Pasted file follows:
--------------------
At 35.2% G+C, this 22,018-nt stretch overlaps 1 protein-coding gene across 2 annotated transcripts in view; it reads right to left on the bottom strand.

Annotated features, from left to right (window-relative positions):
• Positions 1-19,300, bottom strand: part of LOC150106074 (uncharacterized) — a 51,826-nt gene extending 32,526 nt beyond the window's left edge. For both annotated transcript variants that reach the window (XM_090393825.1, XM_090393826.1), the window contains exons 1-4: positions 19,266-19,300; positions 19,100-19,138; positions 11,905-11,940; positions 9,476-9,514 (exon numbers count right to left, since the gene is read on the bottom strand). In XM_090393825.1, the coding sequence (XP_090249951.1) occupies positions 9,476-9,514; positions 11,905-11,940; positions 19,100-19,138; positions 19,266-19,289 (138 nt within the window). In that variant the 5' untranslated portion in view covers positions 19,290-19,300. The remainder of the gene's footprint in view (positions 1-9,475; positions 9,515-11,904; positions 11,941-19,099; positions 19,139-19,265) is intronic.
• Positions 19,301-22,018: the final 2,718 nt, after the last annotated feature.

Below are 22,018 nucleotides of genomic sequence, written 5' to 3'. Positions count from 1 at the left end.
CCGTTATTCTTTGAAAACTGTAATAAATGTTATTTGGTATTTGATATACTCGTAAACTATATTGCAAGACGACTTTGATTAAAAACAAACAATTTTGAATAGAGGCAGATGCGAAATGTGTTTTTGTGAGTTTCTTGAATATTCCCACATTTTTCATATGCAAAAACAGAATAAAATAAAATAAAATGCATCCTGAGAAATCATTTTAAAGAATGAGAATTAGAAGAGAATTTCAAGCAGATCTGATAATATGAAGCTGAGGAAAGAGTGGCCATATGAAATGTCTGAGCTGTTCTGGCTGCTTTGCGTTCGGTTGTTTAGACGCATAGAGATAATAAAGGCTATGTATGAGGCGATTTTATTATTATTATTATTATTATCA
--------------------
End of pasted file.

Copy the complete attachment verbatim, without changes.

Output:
At 35.2% G+C, this 22,018-nt stretch overlaps 1 protein-coding gene across 2 annotated transcripts in view; it reads right to left on the bottom strand.

Annotated features, from left to right (window-relative positions):
• Positions 1-19,300, bottom strand: part of LOC150106074 (uncharacterized) — a 51,826-nt gene extending 32,526 nt beyond the window's left edge. For both annotated transcript variants that reach the window (XM_090393825.1, XM_090393826.1), the window contains exons 1-4: positions 19,266-19,300; positions 19,100-19,138; positions 11,905-11,940; positions 9,476-9,514 (exon numbers count right to left, since the gene is read on the bottom strand). In XM_090393825.1, the coding sequence (XP_090249951.1) occupies positions 9,476-9,514; positions 11,905-11,940; positions 19,100-19,138; positions 19,266-19,289 (138 nt within the window). In that variant the 5' untranslated portion in view covers positions 19,290-19,300. The remainder of the gene's footprint in view (positions 1-9,475; positions 9,515-11,904; positions 11,941-19,099; positions 19,139-19,265) is intronic.
• Positions 19,301-22,018: the final 2,718 nt, after the last annotated feature.

Below are 22,018 nucleotides of genomic sequence, written 5' to 3'. Positions count from 1 at the left end.
CCGTTATTCTTTGAAAACTGTAATAAATGTTATTTGGTATTTGATATACTCGTAAACTATATTGCAAGACGACTTTGATTAAAAACAAACAATTTTGAATAGAGGCAGATGCGAAATGTGTTTTTGTGAGTTTCTTGAATATTCCCACATTTTTCATATGCAAAAACAGAATAAAATAAAATAAAATGCATCCTGAGAAATCATTTTAAAGAATGAGAATTAGAAGAGAATTTCAAGCAGATCTGATAATATGAAGCTGAGGAAAGAGTGGCCATATGAAATGTCTGAGCTGTTCTGGCTGCTTTGCGTTCGGTTGTTTAGACGCATAGAGATAATAAAGGCTATGTATGAGGCGATTTTATTATTATTATTATTATTATCA